Most of the time, the [school] projections fall within plus or minus five percent of what I predicted. So if I predict an enrollment of 600, that’s plus or minus 30 kids and I’m usually closer than that. If I’m off by more than five percent, I try to accommodate it in the next year’s forecast.

I’m still employed, so I figure I’m getting close enough.

You seem like a pretty low-stress guy. What character traits do you need to do this job well?

I think you need to be able to explain it to people and not have a lot of hubris like, ‘This is it. Don’t bother me.’

I talk to lots of PTA people and principals; they want me to be accurate. I get a lot of advice. It’s very busy into the fall, but I don’t let the uncertainty get to me. I don’t agonize over it [the CIP] once it’s out. Plus, I revisit it every single year, so I can make corrections every year. It’s really an evolutionary process.

From Nov. 1 to the end of January, principals are invited to contact me if they have any concerns. They almost always feel the forecast is too low. Naturally it will affect their staffing, and maybe they won’t get a relocatable they would have hoped they could get.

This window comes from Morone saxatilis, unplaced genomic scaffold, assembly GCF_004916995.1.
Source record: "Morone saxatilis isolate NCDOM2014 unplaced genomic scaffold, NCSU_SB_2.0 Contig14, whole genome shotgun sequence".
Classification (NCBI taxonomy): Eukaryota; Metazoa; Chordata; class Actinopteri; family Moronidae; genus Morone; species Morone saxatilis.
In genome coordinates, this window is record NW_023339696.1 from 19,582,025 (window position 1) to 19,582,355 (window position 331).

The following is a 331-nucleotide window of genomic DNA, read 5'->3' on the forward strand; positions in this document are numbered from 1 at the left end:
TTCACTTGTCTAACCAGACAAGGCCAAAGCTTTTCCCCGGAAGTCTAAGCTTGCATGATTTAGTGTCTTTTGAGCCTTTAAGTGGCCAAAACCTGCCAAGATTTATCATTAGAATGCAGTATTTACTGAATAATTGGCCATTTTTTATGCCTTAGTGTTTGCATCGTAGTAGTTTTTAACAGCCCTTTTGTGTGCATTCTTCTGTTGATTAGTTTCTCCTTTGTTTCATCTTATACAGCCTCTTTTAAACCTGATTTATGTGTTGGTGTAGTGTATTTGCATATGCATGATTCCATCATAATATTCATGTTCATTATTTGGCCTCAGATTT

I’m trying to be as accurate as possible. I’m happy to hear from them. I’m not bound to my original forecast. Things can change over the course of a school year and they know their communities. They tell me a lot of anecdotal information that would be impossible for me to know about otherwise.

When some communities see portables in a school over capacity, I’ll hear ‘Well, if someone had predicted correctly, then why didn’t they anticipate the need for these portables?’ But that is not the case. We did show enrollment growing but we didn’t have the funds to address the deficit. There’s always a big gap between what’s needed and what’s affordable.

Do you feel like we’re plateauing in terms of growth?

In Montgomery County, births reached a peak in 2007 of 13,843. In 2012, there were 13,064 births (that’s about 37 births a day or one every 40 minutes). Births are a major driver of kindergarten enrollment.

Most demographers think the birth rate coming down is temporary and will be going back up again. I think it’s going to recover and grow because population is growing in the county. As long as the economy improves and more young people are moving here, it will go back up.

Since I’ve been here, we’ve grown by 60,000 students. We’ve built 33 elementary schools, 17 middle schools and six high schools in 29 years. You can’t have that much growth without changing boundaries and changing demographics.

What do you do when you’re not at work?

Photography is a major hobby of mine. I like taking pictures of urban environments. The hubbub of urban scenes; I find that exciting. I also like nature and landscape photography. I play tennis at least once a week. I love movies; I just saw Gravity. I didn’t like it so well. My wife and I try to take advantage of D.C.; we spend quite a bit of time there going to the theater and out to restaurants.